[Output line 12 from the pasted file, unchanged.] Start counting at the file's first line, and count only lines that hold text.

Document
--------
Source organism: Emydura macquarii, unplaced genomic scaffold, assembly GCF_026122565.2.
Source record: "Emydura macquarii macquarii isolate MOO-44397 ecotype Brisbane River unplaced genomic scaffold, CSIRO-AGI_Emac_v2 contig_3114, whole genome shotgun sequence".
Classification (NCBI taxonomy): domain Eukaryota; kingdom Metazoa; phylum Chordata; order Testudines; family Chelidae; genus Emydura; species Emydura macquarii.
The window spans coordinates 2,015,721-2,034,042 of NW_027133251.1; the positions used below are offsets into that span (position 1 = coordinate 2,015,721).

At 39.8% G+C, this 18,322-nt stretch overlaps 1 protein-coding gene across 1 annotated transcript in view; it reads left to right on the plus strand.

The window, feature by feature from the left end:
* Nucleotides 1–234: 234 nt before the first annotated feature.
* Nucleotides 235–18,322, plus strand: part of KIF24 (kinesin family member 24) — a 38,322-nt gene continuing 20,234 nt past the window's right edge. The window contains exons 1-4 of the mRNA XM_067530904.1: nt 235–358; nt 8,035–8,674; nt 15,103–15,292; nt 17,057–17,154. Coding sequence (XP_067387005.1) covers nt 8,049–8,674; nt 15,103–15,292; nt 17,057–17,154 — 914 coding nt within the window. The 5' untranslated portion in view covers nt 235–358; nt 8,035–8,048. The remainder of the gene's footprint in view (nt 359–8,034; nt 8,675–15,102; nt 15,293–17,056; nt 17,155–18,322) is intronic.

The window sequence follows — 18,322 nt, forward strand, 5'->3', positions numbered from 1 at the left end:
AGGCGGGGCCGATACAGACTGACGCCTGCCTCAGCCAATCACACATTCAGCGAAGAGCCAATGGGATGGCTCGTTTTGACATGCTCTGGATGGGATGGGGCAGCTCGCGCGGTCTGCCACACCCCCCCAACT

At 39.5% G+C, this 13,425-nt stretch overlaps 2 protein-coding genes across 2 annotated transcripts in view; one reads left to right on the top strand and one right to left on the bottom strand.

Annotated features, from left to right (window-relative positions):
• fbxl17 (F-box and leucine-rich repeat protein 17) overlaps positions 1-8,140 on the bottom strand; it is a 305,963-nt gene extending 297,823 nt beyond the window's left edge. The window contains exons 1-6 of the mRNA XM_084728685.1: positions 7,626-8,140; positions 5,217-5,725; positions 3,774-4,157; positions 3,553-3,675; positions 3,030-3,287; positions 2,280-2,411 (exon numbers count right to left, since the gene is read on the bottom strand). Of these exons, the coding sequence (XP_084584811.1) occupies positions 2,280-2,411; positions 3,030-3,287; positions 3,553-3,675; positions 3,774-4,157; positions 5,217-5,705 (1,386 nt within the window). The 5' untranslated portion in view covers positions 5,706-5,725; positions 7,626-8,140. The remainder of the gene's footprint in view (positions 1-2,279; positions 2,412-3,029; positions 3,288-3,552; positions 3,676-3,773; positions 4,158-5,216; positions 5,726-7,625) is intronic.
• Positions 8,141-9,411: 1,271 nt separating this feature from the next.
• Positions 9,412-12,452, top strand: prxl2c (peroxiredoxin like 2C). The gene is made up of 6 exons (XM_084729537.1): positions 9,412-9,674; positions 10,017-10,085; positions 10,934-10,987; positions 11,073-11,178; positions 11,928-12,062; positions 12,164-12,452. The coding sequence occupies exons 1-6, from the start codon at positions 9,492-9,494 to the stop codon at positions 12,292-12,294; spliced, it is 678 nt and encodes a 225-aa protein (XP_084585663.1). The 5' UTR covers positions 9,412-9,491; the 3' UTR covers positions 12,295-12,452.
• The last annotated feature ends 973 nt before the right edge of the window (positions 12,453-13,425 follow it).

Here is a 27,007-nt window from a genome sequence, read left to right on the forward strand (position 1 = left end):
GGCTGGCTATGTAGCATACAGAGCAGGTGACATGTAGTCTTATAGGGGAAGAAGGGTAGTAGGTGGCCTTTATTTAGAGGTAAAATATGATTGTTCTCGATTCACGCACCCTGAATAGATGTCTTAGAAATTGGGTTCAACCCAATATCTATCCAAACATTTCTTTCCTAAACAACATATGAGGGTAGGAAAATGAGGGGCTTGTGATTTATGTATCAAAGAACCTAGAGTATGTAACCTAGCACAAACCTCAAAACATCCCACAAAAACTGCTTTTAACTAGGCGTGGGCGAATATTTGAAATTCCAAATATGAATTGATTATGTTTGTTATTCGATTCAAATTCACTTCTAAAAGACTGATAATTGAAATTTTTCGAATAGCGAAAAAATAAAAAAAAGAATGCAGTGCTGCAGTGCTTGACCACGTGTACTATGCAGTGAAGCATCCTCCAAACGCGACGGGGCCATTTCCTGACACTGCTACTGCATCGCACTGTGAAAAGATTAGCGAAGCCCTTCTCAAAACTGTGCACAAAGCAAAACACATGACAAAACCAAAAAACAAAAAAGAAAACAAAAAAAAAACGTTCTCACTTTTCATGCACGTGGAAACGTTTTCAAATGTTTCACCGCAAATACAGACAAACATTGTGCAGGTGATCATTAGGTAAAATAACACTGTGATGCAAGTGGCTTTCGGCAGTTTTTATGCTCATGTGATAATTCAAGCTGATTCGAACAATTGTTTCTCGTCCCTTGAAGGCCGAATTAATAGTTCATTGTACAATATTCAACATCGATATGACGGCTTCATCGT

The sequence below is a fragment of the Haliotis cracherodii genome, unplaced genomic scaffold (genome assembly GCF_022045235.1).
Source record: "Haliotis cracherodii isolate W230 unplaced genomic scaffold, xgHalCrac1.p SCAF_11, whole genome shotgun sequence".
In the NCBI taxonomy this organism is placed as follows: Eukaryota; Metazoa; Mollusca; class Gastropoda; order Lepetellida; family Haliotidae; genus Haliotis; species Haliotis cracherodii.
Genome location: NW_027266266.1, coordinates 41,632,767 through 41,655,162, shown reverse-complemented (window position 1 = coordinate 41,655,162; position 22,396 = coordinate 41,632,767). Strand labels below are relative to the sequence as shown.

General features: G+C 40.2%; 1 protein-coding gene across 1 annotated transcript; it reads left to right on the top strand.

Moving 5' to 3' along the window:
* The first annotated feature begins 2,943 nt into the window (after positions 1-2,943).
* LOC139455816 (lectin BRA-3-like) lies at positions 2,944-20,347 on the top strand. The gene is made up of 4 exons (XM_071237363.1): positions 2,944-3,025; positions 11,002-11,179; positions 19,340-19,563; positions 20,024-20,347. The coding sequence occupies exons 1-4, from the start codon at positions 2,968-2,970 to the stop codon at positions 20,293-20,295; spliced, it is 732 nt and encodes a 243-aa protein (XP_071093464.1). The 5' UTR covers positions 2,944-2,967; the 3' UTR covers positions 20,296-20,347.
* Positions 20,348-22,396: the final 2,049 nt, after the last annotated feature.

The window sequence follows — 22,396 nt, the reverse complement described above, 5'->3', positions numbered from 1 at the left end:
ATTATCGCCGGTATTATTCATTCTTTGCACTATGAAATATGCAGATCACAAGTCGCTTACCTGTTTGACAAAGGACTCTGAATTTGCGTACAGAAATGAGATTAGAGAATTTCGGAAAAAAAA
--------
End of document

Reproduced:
Annotated features, from left to right (window-relative positions):